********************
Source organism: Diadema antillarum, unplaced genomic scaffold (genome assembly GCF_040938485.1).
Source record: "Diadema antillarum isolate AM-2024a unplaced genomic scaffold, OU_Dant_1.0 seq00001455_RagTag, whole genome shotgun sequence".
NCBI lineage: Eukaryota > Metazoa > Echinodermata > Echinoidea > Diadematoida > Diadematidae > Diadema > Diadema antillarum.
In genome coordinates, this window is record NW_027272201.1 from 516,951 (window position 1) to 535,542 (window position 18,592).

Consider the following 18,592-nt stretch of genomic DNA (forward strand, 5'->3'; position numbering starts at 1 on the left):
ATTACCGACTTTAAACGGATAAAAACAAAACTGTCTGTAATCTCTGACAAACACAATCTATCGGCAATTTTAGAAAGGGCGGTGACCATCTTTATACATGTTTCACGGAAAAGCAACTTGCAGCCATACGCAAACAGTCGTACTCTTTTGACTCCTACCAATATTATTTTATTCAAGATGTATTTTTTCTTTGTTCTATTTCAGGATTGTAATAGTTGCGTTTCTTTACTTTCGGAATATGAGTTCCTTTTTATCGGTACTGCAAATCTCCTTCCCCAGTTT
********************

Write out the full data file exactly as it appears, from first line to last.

Source organism: Diadema antillarum, unplaced genomic scaffold (genome assembly GCF_040938485.1).
Source record: "Diadema antillarum isolate AM-2024a unplaced genomic scaffold, OU_Dant_1.0 seq00001455_RagTag, whole genome shotgun sequence".
NCBI lineage: Eukaryota > Metazoa > Echinodermata > Echinoidea > Diadematoida > Diadematidae > Diadema > Diadema antillarum.
In genome coordinates, this window is record NW_027272201.1 from 516,951 (window position 1) to 535,542 (window position 18,592).

Consider the following 18,592-nt stretch of genomic DNA (forward strand, 5'->3'; position numbering starts at 1 on the left):
ATTACCGACTTTAAACGGATAAAAACAAAACTGTCTGTAATCTCTGACAAACACAATCTATCGGCAATTTTAGAAAGGGCGGTGACCATCTTTATACATGTTTCACGGAAAAGCAACTTGCAGCCATACGCAAACAGTCGTACTCTTTTGACTCCTACCAATATTATTTTATTCAAGATGTATTTTTTCTTTGTTCTATTTCAGGATTGTAATAGTTGCGTTTCTTTACTTTCGGAATATGAGTTCCTTTTTATCGGTACTGCAAATCTCCTTCCCCAGTTT